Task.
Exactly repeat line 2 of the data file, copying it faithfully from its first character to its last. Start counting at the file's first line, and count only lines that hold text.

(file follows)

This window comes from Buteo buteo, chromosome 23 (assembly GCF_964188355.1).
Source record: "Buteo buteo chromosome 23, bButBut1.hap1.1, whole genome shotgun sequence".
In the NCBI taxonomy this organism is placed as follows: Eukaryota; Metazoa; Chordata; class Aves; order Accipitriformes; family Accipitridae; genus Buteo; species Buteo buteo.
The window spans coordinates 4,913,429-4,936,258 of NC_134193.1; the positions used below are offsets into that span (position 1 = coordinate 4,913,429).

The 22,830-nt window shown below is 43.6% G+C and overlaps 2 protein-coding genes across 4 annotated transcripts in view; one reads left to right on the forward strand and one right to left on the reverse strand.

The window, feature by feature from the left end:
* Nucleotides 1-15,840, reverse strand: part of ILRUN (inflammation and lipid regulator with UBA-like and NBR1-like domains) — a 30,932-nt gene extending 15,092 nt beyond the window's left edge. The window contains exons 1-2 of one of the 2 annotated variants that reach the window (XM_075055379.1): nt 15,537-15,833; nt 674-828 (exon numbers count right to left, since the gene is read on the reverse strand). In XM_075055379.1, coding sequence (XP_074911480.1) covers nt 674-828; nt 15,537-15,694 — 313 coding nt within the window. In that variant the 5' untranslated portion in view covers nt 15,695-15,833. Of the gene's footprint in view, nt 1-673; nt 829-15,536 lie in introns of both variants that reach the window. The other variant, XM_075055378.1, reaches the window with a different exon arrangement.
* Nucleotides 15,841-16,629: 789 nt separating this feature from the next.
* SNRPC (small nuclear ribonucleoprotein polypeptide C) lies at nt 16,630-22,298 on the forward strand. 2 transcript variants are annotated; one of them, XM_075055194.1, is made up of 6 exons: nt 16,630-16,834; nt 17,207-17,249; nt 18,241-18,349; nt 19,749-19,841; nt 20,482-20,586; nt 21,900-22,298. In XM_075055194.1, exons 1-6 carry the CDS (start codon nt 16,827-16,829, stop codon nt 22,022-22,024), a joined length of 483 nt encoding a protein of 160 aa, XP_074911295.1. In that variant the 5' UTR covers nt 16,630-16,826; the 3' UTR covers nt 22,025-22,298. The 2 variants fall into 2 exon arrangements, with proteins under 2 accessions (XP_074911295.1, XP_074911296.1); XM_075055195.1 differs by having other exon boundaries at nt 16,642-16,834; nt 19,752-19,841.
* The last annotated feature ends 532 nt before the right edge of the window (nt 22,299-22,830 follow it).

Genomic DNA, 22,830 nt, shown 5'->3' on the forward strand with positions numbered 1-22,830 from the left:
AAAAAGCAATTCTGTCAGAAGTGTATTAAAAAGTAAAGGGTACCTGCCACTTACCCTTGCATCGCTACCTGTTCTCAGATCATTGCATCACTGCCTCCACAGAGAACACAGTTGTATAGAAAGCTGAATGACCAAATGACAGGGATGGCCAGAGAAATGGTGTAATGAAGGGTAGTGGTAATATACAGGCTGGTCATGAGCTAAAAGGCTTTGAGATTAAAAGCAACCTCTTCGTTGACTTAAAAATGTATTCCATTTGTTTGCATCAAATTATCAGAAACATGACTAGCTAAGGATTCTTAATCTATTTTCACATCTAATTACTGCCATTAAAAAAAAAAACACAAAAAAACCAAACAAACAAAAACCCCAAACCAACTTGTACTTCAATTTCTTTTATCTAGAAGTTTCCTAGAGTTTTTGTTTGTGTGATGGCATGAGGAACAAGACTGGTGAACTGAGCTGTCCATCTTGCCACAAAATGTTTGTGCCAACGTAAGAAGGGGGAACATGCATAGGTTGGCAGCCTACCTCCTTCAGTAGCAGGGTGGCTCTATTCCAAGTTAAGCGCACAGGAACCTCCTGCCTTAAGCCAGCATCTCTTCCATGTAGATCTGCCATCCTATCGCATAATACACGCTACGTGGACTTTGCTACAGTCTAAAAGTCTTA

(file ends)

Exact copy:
Source record: "Buteo buteo chromosome 23, bButBut1.hap1.1, whole genome shotgun sequence".